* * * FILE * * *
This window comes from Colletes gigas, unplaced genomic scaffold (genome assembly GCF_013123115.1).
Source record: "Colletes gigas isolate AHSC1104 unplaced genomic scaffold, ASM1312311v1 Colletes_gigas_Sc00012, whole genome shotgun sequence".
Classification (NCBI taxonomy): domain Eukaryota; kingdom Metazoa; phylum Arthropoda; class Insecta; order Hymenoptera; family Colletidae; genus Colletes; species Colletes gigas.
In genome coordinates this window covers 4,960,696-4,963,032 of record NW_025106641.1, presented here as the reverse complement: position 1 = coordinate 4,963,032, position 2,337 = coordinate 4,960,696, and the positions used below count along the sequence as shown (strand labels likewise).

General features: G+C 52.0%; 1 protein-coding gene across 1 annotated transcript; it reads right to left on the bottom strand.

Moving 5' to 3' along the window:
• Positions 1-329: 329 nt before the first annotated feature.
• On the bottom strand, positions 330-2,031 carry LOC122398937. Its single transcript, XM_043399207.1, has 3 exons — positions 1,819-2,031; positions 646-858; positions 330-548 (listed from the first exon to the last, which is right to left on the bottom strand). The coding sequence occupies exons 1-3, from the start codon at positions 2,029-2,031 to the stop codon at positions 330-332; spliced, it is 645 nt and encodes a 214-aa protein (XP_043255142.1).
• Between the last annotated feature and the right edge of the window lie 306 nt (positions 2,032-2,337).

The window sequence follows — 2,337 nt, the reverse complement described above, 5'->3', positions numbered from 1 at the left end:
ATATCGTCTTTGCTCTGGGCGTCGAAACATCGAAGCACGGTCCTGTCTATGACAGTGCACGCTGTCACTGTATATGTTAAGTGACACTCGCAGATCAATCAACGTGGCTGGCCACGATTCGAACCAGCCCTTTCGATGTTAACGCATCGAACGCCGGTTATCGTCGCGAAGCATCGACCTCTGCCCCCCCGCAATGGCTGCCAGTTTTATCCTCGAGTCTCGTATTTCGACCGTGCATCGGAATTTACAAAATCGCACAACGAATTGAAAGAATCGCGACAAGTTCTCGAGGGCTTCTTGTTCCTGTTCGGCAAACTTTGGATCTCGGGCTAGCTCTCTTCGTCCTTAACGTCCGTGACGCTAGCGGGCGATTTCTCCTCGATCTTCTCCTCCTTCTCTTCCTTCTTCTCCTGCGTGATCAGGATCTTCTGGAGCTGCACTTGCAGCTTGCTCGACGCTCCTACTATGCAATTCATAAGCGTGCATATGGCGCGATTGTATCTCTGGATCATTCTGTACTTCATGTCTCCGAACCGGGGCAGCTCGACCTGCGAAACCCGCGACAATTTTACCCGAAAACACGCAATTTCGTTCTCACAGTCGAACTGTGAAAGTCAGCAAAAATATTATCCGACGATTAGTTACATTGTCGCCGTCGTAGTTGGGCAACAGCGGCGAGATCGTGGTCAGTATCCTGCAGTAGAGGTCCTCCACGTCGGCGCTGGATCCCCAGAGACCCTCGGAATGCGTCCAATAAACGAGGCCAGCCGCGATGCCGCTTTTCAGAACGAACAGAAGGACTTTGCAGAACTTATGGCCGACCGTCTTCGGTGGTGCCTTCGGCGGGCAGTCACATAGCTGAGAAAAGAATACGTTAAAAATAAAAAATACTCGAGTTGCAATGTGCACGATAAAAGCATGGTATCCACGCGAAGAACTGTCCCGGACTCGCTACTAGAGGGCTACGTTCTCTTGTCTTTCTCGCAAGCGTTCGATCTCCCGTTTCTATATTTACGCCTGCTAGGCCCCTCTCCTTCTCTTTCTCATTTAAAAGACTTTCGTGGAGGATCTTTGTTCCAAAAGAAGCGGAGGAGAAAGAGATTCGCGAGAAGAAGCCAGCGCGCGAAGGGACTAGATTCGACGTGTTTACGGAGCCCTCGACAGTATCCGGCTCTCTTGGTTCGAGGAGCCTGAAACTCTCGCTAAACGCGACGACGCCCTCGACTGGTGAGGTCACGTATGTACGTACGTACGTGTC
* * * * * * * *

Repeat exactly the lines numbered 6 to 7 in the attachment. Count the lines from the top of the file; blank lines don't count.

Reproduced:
Moving 5' to 3' along the window:
• Positions 1-329: 329 nt before the first annotated feature.